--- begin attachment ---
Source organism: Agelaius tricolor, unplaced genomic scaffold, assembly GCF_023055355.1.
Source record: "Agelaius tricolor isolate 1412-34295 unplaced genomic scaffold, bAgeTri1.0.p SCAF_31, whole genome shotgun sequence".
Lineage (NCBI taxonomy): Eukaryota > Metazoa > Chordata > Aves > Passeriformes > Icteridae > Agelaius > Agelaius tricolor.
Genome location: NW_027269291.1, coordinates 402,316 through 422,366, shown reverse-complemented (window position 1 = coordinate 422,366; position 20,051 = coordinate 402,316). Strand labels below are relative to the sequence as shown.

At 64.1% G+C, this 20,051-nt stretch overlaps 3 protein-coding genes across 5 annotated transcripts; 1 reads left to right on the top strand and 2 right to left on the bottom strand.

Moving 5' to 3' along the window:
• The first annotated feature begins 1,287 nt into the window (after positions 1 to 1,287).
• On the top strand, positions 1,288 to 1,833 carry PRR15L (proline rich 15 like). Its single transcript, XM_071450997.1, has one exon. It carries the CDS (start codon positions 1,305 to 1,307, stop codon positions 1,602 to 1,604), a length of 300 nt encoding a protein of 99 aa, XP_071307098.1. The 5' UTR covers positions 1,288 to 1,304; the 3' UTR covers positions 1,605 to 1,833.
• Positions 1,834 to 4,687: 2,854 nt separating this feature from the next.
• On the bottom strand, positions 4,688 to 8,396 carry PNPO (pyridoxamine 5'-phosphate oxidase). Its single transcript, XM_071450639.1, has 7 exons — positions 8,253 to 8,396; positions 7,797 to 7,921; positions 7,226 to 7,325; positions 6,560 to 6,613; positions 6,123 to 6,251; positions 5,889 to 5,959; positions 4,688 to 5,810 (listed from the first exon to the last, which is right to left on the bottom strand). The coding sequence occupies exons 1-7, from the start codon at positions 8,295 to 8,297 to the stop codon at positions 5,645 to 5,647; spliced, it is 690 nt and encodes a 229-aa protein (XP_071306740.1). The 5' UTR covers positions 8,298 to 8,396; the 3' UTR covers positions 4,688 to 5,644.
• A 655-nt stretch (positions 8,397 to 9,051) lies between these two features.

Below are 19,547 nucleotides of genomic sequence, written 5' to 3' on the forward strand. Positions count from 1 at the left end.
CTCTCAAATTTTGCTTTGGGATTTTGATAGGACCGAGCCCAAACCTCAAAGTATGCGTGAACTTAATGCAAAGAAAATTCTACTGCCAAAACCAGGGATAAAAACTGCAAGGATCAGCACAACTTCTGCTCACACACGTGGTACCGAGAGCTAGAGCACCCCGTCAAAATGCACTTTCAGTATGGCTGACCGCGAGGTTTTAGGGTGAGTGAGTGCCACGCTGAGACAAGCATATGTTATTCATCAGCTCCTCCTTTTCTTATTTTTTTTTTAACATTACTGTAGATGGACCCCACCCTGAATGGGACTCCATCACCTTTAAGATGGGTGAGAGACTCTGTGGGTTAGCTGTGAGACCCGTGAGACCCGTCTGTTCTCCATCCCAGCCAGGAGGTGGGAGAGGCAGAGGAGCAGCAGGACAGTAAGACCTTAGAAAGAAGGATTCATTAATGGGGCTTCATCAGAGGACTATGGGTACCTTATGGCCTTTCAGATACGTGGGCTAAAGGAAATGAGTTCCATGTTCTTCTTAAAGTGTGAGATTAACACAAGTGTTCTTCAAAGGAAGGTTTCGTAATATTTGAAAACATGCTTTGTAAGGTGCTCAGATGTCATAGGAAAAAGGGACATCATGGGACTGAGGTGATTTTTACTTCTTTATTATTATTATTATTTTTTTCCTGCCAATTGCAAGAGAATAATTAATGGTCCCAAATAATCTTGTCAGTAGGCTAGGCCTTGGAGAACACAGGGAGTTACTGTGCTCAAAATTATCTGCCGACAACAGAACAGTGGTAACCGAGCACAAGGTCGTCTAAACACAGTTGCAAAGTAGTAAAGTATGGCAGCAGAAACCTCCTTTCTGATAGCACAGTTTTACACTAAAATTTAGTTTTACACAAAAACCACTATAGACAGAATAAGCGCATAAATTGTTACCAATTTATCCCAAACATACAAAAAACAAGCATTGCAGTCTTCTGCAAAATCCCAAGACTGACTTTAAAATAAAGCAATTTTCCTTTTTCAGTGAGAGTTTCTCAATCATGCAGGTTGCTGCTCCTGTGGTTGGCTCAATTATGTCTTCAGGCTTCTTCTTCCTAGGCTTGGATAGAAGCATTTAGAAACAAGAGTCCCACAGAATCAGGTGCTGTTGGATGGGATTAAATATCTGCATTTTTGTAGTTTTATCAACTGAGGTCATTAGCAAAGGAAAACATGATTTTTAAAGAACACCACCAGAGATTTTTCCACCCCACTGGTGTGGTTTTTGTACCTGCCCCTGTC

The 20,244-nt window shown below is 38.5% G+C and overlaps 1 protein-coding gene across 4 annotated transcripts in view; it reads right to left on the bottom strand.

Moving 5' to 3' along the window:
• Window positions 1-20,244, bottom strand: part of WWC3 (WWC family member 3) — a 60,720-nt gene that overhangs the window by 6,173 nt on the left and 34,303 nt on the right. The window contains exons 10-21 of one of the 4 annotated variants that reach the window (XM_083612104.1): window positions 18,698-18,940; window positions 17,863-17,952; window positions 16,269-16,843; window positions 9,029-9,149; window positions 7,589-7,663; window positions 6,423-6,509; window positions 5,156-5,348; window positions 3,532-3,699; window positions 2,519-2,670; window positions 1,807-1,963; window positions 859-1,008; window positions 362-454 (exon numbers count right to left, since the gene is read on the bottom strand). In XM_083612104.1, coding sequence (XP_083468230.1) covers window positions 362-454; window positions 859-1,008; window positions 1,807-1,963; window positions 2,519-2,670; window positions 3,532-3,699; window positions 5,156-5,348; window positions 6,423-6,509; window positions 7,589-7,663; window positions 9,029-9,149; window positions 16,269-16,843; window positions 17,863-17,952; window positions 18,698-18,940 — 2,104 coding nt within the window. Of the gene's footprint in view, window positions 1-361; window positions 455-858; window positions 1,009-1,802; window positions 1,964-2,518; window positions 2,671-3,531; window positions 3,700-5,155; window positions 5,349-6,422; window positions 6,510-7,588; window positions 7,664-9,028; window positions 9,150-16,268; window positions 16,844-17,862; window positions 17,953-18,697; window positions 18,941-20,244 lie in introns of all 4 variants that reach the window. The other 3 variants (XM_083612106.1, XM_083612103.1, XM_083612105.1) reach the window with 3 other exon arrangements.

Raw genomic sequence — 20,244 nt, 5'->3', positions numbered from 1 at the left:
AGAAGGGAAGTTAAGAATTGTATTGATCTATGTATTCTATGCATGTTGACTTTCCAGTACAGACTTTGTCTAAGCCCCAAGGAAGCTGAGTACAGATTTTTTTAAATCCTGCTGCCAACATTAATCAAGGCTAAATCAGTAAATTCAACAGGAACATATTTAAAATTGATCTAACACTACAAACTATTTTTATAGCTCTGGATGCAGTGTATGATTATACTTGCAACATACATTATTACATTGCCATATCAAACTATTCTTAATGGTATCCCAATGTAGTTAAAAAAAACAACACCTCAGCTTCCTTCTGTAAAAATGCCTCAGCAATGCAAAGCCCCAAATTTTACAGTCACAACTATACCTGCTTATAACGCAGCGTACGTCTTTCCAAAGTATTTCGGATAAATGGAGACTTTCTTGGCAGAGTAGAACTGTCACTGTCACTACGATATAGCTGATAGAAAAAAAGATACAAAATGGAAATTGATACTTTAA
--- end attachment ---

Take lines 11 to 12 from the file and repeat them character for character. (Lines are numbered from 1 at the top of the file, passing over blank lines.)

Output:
• A 655-nt stretch (positions 8,397 to 9,051) lies between these two features.

Below are 19,547 nucleotides of genomic sequence, written 5' to 3' on the forward strand. Positions count from 1 at the left end.